How to Obtain Access to Your Dental Records

You're not alone if you've ever felt the urge to sneak a peek at your records as soon as your dentist leaves the room. But there's no reason to feel guilty for snooping or afraid of getting caught. It's your information, and under the HIPAA Privacy Rule, you're entitled to not only your dental records but all of your medical records.

Patient and dentist talking
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Your Right to Obtain Access to Your Dental Records

Thanks to HIPAA, only you have the right to your records, and all you have to do is ask. You can visit the dentist to ask in person, but many experts recommend making the request in writing, so you and your healthcare provider have a record of it.

It's important to know that as a patient, you have the right to a copy of your recordnot the original. Your original record belongs to your healthcare provider. Your healthcare provider cannot deny you a copy of your records if you haven't paid for the services you've received. However, they might charge a fee for preparing and mailing the records.

Getting Hard Copy vs. Electronic Records

There are two types of records: old-school, hard copy records, and electronic medical records (EMRs). HIPAA was instrumental in the development of EMRs. Electronic records allow information to be shared securely and seamlessly.

Between a hard copy and an electronic record, there is no "better" option. It's whatever you prefer. Keep in mind that medical records can be hundreds of pages long, so be selective about what information you want.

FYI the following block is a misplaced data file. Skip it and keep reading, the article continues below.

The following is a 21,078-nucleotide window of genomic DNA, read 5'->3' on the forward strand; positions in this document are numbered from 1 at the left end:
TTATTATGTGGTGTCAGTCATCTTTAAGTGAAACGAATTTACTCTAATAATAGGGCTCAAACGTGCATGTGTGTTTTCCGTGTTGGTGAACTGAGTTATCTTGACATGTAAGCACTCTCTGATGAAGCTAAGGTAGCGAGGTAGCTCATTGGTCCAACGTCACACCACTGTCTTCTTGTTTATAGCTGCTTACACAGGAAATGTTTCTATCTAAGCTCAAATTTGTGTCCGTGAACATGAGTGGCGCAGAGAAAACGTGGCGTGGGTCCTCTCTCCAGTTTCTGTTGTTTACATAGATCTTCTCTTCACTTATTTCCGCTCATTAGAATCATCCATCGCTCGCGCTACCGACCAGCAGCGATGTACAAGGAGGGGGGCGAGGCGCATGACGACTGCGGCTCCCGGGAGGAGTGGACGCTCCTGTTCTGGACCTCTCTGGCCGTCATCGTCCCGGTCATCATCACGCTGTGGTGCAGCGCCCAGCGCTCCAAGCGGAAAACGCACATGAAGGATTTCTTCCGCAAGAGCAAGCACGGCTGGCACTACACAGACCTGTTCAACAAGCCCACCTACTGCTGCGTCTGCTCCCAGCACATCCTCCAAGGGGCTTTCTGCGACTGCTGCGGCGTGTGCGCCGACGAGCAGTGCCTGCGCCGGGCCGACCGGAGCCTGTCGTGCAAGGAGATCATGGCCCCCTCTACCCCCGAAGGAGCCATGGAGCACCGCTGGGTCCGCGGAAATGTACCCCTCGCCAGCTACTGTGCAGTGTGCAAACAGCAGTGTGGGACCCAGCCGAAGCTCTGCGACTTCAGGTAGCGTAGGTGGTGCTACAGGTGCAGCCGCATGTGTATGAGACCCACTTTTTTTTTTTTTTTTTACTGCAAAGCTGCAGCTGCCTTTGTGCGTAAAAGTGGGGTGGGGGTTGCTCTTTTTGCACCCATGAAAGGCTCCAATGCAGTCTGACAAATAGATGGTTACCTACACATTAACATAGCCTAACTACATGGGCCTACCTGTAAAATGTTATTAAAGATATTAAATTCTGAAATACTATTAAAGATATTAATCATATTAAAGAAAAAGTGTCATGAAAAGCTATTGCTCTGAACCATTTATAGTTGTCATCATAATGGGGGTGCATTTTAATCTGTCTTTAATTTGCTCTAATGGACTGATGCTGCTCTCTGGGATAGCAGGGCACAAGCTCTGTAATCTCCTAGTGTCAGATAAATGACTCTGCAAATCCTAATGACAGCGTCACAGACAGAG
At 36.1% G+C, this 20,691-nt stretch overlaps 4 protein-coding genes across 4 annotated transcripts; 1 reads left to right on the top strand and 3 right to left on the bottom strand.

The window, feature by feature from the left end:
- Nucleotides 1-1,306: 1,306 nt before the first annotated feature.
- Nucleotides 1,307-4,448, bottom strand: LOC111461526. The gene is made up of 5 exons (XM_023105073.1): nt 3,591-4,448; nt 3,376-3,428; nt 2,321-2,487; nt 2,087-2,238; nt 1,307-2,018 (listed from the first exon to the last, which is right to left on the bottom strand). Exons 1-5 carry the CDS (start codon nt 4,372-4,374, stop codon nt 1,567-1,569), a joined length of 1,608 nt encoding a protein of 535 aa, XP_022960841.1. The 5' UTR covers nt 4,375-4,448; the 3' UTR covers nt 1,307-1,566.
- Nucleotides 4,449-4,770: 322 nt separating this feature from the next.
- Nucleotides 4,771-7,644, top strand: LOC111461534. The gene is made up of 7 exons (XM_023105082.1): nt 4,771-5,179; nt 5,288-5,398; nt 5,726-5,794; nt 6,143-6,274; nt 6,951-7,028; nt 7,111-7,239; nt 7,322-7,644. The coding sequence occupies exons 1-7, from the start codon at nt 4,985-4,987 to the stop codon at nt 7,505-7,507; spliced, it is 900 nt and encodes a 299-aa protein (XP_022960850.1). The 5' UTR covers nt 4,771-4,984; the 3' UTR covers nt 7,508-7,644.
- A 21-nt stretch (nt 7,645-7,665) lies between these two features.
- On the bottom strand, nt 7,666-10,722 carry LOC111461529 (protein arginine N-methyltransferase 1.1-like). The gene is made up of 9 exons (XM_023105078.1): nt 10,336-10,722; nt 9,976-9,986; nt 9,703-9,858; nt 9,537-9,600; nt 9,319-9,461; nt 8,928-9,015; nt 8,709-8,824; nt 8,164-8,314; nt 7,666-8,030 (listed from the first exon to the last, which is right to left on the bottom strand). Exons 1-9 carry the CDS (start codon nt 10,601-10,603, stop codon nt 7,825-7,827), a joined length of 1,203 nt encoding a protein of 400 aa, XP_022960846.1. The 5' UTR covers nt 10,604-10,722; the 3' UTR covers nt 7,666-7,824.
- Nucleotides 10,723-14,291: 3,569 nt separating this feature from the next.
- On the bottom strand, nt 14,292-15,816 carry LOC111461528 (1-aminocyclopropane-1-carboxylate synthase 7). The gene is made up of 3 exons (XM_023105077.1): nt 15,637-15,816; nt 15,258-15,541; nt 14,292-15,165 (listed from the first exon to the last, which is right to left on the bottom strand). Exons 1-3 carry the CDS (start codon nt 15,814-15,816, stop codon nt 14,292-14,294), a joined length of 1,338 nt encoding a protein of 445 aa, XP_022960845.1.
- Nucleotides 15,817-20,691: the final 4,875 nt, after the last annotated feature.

What You Can Do With Your Dental Records

Once you have your dental records, what can you do with them? HIPAA clearly defines how you can use your information. Here are a few liberties:

  • Request a copy of your dental information for your own records.
  • Request to have corrections made to your dental records.
  • Ask how your information is being used and shared, if at all.
  • Decide whether or not your health information is shared with marketing agencies.
  • If your information was shared, ask for a report explaining its specific purpose.

What Is HIPAA?

HIPAA is the Health Insurance Portability and Accountability Act. The law, enacted in 1996, is an effort to simplify the healthcare system and ensure patient security. It essentially ensures the privacy of your medical information.

Some healthcare providers have taken additional steps to control access to private patient information, like using an electronic keycard system. Ask your healthcare provider what steps they've taken and plan to take to better comply with HIPAA.

All healthcare providers, health organizations, and government health plans that use, store, maintain or transmit patient healthcare information are required to comply with HIPAA. Small, self-administered health organizations are excluded from this law.

1 Source
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  1. US Department of Health & Human Services. Your Rights Under HIPAA.

By Shawn Watson
Shawn Watson is an orthodontic dental assistant and writer with over 10 years of experience working in the field of dentistry.